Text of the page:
Over 200 graduate nurses staged a protest today [Wednesday], to compel government to release their financial clearance for their postings.
The protesters are joining their counterparts in other regions to get government to address their concerns.
The protesting nurses who initially converged on the Kumasi Jubilee Park marched through some principal streets of the metropolis.
They are expected to wrap up at the Ashanti Regional Coordinating Council where a petition will be submitted to the Ashanti Regional Minister for onward submission to Government.
One graduate nurse who spoke to Citi News said: “There are a whole lot of issues in the Ashanti Region. There have been a series of dialogue. In fact, from last year  till now, we have done that, but we have heard nothing from government so we are here to demonstrate and submit the letter to the President.”
Another said: “I think this government has been giving us assurances that have not resulted in positive results. We are pleading the government to release our financial clearance today or tomorrow so that we will end the issue.
Otherwise we will organize another walk and we will end the demonstration at the Jubilee House. We believe the President is a listening President and he will be willing to address our concerns.”
Graduate Nurses have been protesting for some time now over their postings.
In February 2018, some unemployed graduate nurses demanding posting picketed at the Health Ministry.
No money for clearance
In response to the nurses’ demands, a Deputy Minister of Health, Tina Mensah, attributed government’s inability to post them to lack of funds.
She indicated that the nurses will be posted as soon as they get clearance from the Finance Ministry.
“We never had the clearance. When there is clearance in payment then you have to introduce the people, alert them and push them to do whatever they have to do. When the money is available you can clear them,” she said.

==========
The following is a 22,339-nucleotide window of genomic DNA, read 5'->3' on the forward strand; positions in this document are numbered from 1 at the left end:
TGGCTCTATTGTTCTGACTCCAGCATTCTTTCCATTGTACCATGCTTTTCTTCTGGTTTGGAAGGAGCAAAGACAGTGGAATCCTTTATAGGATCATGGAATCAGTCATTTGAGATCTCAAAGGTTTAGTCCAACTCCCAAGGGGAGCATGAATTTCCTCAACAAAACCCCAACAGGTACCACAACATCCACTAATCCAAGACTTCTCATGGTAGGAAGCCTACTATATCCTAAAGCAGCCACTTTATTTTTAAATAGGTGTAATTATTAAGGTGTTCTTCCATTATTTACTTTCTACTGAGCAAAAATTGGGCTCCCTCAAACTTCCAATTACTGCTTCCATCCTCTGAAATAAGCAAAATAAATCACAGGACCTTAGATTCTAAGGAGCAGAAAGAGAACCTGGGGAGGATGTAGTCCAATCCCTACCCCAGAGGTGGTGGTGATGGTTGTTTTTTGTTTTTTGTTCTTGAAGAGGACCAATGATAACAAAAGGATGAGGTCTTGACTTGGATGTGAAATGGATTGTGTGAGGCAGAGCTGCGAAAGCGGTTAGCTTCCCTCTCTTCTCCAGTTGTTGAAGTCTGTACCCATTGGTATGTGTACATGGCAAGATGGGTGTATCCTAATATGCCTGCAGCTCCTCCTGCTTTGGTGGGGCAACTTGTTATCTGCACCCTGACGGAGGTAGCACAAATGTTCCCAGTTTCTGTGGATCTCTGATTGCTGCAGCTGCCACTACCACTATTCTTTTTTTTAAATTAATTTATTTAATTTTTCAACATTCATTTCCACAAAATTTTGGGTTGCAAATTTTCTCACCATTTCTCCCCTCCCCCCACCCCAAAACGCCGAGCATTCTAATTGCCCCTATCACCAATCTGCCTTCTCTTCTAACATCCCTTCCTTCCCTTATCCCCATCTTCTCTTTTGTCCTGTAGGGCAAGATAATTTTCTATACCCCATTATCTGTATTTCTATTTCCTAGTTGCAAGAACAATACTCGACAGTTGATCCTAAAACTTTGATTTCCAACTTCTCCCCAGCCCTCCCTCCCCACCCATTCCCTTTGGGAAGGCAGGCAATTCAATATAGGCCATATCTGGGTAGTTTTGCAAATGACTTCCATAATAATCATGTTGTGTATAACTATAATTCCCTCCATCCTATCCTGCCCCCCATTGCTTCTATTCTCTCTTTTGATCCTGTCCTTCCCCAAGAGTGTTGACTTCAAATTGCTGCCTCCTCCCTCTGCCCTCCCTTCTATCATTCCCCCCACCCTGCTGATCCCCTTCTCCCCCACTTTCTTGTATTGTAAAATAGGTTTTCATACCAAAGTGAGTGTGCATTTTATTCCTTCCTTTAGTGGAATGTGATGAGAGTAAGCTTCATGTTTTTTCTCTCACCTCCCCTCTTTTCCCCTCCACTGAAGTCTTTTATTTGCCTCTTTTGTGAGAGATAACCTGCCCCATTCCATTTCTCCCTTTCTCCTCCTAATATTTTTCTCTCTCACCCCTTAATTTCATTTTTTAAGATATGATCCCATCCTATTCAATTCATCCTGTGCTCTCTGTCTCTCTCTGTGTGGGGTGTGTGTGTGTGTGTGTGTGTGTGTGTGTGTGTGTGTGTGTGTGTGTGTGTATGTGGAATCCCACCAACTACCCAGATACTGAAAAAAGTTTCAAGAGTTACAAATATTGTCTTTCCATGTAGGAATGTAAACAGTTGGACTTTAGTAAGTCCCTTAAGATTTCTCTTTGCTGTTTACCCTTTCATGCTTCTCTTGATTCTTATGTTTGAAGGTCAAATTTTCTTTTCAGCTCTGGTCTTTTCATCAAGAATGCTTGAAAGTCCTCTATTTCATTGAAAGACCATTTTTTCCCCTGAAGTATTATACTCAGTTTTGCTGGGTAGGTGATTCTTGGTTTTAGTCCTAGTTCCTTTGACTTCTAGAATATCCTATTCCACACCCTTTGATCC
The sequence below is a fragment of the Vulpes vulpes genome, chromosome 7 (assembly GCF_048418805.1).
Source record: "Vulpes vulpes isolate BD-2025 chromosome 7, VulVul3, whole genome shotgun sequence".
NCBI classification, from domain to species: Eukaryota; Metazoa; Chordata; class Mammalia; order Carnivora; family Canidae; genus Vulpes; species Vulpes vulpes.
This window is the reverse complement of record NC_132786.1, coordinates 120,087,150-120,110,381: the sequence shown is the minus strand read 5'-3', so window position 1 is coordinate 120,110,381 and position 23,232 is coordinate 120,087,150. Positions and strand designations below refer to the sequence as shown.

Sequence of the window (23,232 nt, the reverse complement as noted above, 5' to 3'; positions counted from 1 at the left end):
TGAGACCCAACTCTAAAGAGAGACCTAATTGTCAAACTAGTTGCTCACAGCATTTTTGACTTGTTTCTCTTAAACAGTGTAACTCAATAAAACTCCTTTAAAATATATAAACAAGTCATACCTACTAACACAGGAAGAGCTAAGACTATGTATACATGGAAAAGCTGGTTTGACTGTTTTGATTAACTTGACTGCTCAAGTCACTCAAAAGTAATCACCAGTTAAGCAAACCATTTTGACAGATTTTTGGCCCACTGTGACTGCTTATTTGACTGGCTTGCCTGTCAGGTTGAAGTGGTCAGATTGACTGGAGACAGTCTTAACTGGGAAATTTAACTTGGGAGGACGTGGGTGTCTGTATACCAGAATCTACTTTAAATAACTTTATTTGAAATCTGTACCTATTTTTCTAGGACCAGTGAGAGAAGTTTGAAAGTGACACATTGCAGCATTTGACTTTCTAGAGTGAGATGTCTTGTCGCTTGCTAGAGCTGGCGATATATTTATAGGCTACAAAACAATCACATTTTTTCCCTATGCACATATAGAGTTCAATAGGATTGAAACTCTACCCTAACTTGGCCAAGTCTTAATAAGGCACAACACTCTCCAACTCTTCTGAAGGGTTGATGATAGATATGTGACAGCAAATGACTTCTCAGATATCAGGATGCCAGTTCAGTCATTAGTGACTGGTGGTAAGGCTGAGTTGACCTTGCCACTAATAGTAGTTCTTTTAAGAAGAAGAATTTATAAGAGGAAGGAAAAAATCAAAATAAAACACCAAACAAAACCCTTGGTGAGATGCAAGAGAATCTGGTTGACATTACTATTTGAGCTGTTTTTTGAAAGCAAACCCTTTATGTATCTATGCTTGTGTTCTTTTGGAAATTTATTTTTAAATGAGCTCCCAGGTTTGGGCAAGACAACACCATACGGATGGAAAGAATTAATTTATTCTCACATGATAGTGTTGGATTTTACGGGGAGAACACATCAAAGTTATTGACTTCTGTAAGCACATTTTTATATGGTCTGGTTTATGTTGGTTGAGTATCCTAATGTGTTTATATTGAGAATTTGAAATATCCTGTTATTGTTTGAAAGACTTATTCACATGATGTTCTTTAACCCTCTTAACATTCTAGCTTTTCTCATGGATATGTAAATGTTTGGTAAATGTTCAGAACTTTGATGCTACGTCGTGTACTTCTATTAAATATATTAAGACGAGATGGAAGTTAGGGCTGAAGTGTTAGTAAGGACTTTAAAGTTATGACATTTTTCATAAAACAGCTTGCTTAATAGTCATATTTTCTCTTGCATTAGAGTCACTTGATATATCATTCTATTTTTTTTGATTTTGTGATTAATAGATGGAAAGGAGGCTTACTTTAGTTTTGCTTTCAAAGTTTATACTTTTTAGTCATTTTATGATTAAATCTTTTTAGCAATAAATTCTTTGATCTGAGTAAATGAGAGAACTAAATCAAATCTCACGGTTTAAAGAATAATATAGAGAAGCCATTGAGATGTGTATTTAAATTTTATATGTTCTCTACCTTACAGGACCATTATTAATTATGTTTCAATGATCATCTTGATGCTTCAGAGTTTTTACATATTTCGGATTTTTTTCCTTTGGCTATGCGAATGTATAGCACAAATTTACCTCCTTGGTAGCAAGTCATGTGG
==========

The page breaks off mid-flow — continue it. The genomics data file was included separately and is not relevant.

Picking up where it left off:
NaBCo jobs not compulsory – Coordinator tells agitated nurses
The Coordinator of the Nation Builders Corps (NaBCo), Dr. Ibrahim Anyass, has stated that although there are openings for graduate nurses to be employed under the scheme, application for the jobs is not compulsory.
According to him, the project had been initiated by the government as a stopgap measure to allow graduates from tertiary institutions who had completed their mandatory year of National Service gain vital work experience while ensuring that they continue to practice the skills they have learnt.
He thus explained that that nurses who do not wish to be part of the scheme cannot be forced to apply.
The Members of the Ghana Nurse and Midwives Trainees Association, have served notice they will be embarking on a mass demonstration to protest the NABCO initiative.
Even though the President is optimistic the programme will mostly solve the country’s unemployment situation, the unemployed nurses and midwives have argued that it does not provide job security.
The Public Relations Officer of the Association, Akugri Gadafi, also stated on Eyewitness News that the remuneration package for nurses in the programme is unfair, suggesting that newly-employed certificate nurses earn about 1, 100 cedis, diploma nurses earn about 1, 600 cedis while the degree nurses earn 1, 800 cedis and above, all much higher than the 700 cedis persons employed under the scheme are set to earn.